An Edmonton teacher has filed a complaint with the Alberta Human Rights Commission after he was fired by a Catholic school board for telling it he was changing his gender.
Jan Buterman, who worked as a substitute teacher for about six months, was removed from the Greater St. Albert Catholic school board’s substitute teacher list last year.
Born as a woman, Buterman is transitioning to become a man and told the school board he had gender identity disorder.
In a letter, Steve Bayus, deputy superintendent of schools for Greater St. Albert, wrote that in discussions with the archbishop of the Edmonton diocese, it was their view that “the teaching of the Catholic Church is that persons cannot change their gender. One’s gender is considered what God created us to be.”
Bayus said the board, which oversees public Catholic schools in several communities north of Edmonton, purposely hires teaching staff who are “models and witnesses to the teachings of the Catholic Church.
“Since you made a personal choice to change your gender, which is contrary to Catholic teachings, we have had to remove you from the substitute teacher list,” Bayus wrote.
“Your gender change is not aligned with the teachings of the church and would create confusion and complexity with students and parents as a model and witness to Catholic faith values.”
Bayus notes that Buterman has “served the schools well” as a substitute teacher.
The teachers union has lodged the complaint on Buterman’s behalf with the human rights commission.
Buterman is currently out of work and money and living in social housing while he waits for a resolution.
“I do hope that this challenge at least gets Canadians thinking about that,” he said.
Read the story here. Now, I feel for this guy. He’s not a bad guy. He’s not an opportunist ( that I know of ). He’s just someone whose life is in a lot of turmoil who’s trying to get along. I think he’s going the wrong way about it, and I think the Greater St. Albert Catholic School Board should certainly be able to make such decisions without worrying about the State breathing down their neck. But that doesn’t mean that I’m totally unsympathetic to Mr./Mrs. Buterman’s side of things too.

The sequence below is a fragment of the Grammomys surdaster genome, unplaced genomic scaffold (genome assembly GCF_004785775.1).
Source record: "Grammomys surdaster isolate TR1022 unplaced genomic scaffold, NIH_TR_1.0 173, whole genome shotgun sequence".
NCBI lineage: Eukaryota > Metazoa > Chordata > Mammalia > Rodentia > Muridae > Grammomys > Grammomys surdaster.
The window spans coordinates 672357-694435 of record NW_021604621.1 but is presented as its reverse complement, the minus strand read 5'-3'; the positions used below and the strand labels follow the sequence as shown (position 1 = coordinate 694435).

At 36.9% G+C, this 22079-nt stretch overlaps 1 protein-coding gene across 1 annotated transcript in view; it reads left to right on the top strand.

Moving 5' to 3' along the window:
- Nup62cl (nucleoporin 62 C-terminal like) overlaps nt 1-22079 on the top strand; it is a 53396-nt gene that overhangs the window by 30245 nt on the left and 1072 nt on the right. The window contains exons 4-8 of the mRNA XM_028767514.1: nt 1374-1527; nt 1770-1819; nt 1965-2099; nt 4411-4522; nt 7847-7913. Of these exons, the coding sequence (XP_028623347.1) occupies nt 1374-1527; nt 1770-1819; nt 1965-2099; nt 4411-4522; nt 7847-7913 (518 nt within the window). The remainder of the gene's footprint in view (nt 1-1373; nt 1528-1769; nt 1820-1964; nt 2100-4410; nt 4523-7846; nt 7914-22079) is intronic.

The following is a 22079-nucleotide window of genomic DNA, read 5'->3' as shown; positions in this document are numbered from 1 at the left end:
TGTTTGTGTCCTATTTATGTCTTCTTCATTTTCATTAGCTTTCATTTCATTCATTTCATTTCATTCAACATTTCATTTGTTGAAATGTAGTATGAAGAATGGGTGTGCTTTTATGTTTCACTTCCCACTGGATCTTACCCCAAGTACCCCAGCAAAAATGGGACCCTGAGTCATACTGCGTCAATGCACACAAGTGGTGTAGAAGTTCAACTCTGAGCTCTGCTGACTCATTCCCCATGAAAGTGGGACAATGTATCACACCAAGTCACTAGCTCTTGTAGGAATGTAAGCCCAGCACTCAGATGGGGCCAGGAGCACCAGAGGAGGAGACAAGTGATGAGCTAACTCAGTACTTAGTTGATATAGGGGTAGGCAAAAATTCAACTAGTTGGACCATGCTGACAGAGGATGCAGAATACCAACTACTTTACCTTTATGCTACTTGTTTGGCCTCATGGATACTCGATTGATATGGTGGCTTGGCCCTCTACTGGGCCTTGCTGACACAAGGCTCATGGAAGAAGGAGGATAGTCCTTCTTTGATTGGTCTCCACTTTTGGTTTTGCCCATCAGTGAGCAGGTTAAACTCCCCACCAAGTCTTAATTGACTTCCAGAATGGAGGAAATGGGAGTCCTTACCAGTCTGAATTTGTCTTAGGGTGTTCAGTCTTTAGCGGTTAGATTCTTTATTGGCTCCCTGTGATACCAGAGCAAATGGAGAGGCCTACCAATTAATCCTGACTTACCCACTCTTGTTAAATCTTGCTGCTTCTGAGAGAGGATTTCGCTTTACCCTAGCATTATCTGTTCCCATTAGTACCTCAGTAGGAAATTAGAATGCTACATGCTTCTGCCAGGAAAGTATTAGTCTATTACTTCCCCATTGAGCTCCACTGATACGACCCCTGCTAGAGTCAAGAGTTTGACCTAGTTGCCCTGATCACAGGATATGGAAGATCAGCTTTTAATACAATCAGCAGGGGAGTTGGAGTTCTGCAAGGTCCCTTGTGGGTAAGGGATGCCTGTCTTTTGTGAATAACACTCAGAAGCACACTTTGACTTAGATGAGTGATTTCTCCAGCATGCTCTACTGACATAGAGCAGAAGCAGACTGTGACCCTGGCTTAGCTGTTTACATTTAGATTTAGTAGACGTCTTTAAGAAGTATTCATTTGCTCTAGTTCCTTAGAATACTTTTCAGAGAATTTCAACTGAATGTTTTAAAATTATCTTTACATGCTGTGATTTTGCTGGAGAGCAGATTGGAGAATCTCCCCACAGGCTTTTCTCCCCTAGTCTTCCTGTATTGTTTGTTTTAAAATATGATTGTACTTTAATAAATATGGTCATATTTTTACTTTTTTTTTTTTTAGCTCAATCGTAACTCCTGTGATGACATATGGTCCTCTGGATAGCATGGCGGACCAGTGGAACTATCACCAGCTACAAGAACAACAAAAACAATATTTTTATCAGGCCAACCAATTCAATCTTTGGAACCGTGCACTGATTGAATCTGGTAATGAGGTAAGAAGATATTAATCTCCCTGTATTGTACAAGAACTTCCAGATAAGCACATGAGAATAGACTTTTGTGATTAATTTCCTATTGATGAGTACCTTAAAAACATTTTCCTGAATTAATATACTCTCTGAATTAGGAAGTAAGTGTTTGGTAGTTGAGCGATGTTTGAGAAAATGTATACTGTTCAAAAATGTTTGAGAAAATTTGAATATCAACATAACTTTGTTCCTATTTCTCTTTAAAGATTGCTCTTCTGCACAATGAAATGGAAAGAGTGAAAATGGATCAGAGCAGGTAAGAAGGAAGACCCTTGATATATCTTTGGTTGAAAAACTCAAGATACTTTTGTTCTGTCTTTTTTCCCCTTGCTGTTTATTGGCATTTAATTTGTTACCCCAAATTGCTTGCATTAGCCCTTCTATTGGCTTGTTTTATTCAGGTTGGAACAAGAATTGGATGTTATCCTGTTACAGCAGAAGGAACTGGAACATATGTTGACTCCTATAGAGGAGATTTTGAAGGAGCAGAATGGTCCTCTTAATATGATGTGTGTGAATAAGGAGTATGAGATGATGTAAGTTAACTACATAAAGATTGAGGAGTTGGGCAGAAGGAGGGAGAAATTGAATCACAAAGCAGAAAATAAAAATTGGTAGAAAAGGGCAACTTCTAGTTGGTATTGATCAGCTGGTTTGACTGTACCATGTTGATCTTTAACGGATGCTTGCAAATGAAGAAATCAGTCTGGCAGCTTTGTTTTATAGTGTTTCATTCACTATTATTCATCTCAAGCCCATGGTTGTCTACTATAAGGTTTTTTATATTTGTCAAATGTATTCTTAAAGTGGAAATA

What especially got to me is Buterman’s living situation until the results of the complaint are seen. If I were him, I wouldn’t hold my breath waiting – HRC cases can take an abominably long time to make their way through the system. Ask Stephen Boissoin: seven years with the Alberta HRC as the defendant, still appealing. Ask Winston Wood: six years before the Quebec HRC as the complainant. These things drag on for a while. Mr. Buterman, are you sure that you want to spend that kind of time on this? Wouldn’t you rather move on with your life?
Indeed, let me remark again at the Alberta HRC/T system: how remarkable it is that such a system exists, giving hope to people that mediation and justice – however they define such things – will be theirs, only to find a rather hollow victory years later. It’s not just the defendants who are going to suffer in such a system – even though complainants do not have to pay their way in most HRC complaints. Sometimes it’s the complainants who are going to suffer too, because of false expectations. What a despicable system. It’s time we put an end to it.
[ UPDATE: Well, look looky. From iNews880:
An Alberta human rights activist says she doesn’t think a school board has a leg to stand on in firing a transgendered teacher.
Julie Lloyd says she’s mystified by an Edmonton-area Catholic school board’s move to dismiss Jan Buterman. She says there is no question that excluding an individual because they are transgendered violates Alberta’s human rights code.
But Lloyd also warns the substitute teacher may have a long wait, because Alberta’s human rights process can be painfully slow. Buterman has filed a human rights complaint demanding to be reinstated.
Maybe I’m not such a kook after all… ]